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I know some examples of spaces which are not totally bounded. For example, the real space $R$ with discrete metric is bounded but not totally bounded. I understand its not totally bounded because the $\epsilon$-nets required to cover the space in this case would be infinite.

Are there other examples of spaces which are not totally bounded but are finite? In my above example, $\mathbb{R}$ is infinite. I was just curious to know if all finite sets are totally bounded.

And also how is total boundedness related to open and closet sets? In a metric space, can an open set be totally bounded? Or the set has to be closed for being totally bounded.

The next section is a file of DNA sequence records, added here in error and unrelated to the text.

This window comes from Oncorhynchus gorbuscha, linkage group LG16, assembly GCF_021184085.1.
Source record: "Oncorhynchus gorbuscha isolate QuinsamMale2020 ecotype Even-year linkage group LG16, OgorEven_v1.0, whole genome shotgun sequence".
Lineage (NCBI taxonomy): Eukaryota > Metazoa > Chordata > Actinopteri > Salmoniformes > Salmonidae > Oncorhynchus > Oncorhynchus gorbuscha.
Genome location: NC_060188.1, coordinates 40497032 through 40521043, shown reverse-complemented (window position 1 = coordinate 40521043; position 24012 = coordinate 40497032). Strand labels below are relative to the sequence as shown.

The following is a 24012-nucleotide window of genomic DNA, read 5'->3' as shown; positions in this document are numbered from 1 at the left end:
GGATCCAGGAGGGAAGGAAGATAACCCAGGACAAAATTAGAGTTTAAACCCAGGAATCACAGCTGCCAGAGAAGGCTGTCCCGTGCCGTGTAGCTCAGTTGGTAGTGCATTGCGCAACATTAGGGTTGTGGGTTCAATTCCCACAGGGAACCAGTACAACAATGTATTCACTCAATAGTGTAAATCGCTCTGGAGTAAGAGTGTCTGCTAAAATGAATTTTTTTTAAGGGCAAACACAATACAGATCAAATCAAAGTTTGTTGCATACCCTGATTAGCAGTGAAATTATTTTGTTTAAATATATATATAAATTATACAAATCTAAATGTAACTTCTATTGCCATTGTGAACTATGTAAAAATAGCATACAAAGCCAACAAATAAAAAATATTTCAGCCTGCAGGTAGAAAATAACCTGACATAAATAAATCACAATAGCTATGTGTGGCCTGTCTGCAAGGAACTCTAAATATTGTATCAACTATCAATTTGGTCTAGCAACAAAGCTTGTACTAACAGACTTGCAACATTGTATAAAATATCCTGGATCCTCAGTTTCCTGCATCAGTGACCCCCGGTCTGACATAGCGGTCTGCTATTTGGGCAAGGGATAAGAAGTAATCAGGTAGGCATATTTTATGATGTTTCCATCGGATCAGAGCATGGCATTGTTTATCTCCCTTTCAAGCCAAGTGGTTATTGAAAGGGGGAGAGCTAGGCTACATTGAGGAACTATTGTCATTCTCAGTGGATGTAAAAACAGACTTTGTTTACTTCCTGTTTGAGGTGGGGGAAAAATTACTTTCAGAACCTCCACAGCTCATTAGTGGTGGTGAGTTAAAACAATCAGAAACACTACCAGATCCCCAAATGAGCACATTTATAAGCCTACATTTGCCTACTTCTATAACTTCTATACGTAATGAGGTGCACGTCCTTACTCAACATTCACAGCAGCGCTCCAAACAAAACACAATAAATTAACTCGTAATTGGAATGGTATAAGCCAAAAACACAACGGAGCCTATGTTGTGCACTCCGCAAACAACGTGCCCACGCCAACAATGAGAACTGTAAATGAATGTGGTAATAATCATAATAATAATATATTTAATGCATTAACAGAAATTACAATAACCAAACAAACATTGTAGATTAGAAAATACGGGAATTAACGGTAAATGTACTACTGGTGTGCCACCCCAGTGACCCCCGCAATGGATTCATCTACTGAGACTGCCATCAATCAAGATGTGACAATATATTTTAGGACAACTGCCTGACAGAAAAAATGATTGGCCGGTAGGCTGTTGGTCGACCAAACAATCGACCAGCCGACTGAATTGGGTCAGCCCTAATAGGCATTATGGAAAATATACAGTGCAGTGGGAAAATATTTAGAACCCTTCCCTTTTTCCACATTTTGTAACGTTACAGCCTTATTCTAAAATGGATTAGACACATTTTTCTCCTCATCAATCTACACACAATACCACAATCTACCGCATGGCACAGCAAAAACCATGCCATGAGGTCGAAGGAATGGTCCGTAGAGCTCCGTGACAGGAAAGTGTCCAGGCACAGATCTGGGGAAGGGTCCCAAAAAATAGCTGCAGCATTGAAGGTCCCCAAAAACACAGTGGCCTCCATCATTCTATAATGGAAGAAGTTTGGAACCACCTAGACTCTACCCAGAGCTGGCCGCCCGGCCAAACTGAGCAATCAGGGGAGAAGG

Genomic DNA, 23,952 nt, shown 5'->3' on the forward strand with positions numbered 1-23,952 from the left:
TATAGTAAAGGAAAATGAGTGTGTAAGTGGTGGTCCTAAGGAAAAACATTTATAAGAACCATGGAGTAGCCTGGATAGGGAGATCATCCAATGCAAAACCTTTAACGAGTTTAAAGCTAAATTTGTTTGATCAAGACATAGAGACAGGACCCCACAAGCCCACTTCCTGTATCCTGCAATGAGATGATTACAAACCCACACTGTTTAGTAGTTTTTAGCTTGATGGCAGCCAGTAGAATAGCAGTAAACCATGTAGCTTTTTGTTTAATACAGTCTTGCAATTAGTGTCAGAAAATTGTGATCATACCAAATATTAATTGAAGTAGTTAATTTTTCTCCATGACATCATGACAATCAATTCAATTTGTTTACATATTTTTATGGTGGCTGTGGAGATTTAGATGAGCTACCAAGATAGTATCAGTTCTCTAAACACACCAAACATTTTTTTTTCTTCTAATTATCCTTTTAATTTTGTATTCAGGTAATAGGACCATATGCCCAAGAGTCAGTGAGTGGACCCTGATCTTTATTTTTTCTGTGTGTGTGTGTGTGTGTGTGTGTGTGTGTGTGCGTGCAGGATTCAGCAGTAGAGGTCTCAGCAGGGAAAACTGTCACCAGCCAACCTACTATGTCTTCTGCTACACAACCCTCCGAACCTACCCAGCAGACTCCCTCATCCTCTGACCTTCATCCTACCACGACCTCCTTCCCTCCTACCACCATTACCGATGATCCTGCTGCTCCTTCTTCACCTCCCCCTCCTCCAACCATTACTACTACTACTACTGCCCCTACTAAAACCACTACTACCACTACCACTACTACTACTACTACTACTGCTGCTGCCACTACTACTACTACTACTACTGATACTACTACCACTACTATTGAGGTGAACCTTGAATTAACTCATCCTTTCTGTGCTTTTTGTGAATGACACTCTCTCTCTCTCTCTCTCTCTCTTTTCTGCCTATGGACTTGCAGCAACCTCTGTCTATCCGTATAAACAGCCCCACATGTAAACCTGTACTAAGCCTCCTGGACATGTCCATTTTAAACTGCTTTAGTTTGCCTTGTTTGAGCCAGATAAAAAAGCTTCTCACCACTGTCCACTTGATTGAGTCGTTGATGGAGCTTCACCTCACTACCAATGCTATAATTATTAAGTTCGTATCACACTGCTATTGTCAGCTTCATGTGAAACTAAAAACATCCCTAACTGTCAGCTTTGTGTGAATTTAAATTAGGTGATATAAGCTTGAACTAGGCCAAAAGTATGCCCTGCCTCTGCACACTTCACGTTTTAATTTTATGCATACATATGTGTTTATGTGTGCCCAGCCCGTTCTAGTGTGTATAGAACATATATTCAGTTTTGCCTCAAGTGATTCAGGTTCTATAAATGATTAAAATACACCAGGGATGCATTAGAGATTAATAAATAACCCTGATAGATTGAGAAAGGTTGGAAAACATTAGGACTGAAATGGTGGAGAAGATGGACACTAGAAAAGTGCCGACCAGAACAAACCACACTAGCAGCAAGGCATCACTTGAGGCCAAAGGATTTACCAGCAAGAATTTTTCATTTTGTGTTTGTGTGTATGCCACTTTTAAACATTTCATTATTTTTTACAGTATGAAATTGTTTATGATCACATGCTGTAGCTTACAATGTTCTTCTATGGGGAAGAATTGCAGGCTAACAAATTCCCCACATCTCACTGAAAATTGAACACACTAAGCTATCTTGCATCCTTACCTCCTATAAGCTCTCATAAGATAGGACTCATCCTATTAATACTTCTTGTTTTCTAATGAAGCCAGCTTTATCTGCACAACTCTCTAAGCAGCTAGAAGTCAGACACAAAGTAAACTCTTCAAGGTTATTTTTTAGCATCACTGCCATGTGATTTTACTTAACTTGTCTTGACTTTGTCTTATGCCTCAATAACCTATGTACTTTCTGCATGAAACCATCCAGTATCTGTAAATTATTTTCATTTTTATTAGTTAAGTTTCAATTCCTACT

Also, if I have a space $X=(0,1)$ with the absolute value metric, is this space totally bounded?

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  • $\begingroup$ By "finite", do you mean that the space contains only finitely many points? Then every such space is totally bounded. $\endgroup$ – Daniel Fischer Jun 23 '15 at 15:43
  • $\begingroup$ Yes, that's exactly what I mean. It has finite points. In that case, all finite spaces are totally bounded? $\endgroup$ – Khushboo Jun 23 '15 at 15:44
  • $\begingroup$ We have a result that states "If $X=(X,d)$ is a metric space and $A \subseteq X$ then $A$ is totally bounded if and only if closure$(A)$ is totally bounded." $\endgroup$ – Error 404 Jun 23 '15 at 15:50
  • $\begingroup$ Well, if $X = \{x_1, \dotsc, x_n\}$, then forget about the radius and for all $\varepsilon > 0$ the finitely many balls $B_\varepsilon (x_k),\, 1 \leqslant k \leqslant n$, cover $X$. $\endgroup$ – Daniel Fischer Jun 23 '15 at 15:53

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